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At the risk of bruising your fragile ego and sense of self, science has unequivocally debunked the long-held societal acceptance of sexuality being completely rigid. Turns out, human sexuality is a fluctuating experience, so much so that no one can really be defined absolutely by a label denoting whom they find attractive. Published in the Journal of Personality and Social Psychology, a study conducted by Ritch C. Savin-Williams of Cornell University uproots beliefs regarding heteronormative sexual orientation by observing gender expression in women and measuring the physiological response to the exposure of a variety of different pornographic material.

Cover your eyes, conservatives, because here’s where your head might explode. The study found that regardless of how a woman self-reported her own sexual orientation, their bodies physiologically responded to pornographic material of both a heterosexual and homosexual nature. Oh, and women are also a lot hornier than you think. Shocking to think women enjoy sex too, isn’t it? This study is a breakthrough in terms of providing evidence of the complexity and fluidity of human sexuality and response.

The study was conducted in Savin-Williams’ Sex and Gender Lab in the Department of Human Development at Cornell as part of a larger examination and project looking to discover how human sexuality truly works. “It’s basically a study that assesses sexual orientation by looking at the eyes and whether they dilate or not,” Savin-Williams said of his most recent findings. “You can’t control your eye dilation. Essentially, that’s what the whole project attempts to get at, another way of assessing sexuality without relying on self report. Another way of course is genital arousal, but that gets a little invasive.”


Before you start going around like a psychopath, flashing pictures of naked men and women in people’s faces and observing their pupil dilation to see what their sexual orientation really is, you need to understand that just looking at someone’s eyes doesn’t definitively prove sexual orientation in the slightest. Rather, what Savin-Williams’ study is trying to express is the fact that our bodies are much more honest and in tune with what or who it is that stimulates us, deconstructing the notion that how we identify ourselves in terms of sexuality isn’t an airtight summation of our sexual identity or expression.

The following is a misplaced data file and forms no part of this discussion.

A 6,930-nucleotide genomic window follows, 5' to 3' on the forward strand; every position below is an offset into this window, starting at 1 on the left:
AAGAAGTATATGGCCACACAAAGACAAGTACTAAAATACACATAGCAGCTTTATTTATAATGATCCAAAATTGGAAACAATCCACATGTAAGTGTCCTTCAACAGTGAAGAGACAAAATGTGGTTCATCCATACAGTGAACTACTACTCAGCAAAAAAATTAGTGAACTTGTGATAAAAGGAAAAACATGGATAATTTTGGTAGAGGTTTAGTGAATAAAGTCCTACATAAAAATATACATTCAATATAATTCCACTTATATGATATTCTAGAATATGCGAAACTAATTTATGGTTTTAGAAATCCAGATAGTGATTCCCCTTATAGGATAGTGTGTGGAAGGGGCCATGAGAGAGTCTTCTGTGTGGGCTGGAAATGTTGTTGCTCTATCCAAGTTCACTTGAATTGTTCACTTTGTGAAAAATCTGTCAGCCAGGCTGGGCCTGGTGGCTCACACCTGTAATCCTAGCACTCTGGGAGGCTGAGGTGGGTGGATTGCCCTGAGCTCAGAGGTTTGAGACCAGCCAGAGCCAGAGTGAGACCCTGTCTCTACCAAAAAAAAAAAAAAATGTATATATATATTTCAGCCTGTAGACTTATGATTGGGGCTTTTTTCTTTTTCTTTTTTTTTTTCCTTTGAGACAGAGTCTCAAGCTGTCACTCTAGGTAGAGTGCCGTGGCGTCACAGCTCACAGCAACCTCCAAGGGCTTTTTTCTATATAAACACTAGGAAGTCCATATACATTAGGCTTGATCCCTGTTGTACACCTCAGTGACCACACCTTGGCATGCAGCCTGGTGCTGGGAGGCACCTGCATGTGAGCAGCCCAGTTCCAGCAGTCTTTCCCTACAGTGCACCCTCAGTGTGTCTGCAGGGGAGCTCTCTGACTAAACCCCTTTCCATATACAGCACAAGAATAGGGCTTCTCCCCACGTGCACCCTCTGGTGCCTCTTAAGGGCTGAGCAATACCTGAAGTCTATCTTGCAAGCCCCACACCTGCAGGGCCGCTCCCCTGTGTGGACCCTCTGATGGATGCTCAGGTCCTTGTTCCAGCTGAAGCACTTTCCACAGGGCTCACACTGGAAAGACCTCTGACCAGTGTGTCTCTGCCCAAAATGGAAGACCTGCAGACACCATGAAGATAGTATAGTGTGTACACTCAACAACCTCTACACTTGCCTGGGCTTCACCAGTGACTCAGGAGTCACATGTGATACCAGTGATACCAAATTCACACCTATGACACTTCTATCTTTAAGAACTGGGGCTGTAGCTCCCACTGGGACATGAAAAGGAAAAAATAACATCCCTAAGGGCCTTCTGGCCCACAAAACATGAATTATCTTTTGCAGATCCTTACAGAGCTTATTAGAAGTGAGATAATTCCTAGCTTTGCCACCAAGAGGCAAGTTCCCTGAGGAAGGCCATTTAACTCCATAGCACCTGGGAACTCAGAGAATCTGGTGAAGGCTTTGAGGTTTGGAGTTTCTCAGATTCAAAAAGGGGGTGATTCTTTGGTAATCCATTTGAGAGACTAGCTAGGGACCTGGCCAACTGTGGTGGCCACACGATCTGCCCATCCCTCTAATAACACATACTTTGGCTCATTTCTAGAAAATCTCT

A study like this could be an important step in recalibrating cultural and societal norms regarding sexual orientation, expanding people’s views on not just sexual identity, but gender expression and identity as well. “We’re trying to get at the way people really are. Sometimes, it seems people are one way but believe they have to report themselves in another way, and that’s not good.” This instinctual reaction to paint ourselves as solidly one thing, especially in a heteronormative society, is a product of restrictive social influence, according to Savin-Williams, which has been a bit more lenient in granting straight women the acceptability to be more fluid and experimental with their sexuality (no doubt due to our patriarchal society, but that’s another issue in and of itself).

Particularly with men, where masculinity is a much more fragile and lauded characteristic that heterosexual men wish to embody and the rest of society casts upon them, Savin-Williams is working on a concept he describes as the mostly straight male. “We show straight men a picture of a woman masturbating and they respond just like a straight guy, but then you also show them a guy masturbating and their eyes dilate a little bit. So we’re actually able to show physiologically that all guys are not either gay, straight, or bi. There are aspects [of male sexuality] along a continuum, just as we have always recognized with women. Men have gotten so much cultural crap put on them that even if a man does have some sexual attraction to guys, they would never say it.”

So wake up, society! It’s 2015, and we’re all a little gay. Deal with it.

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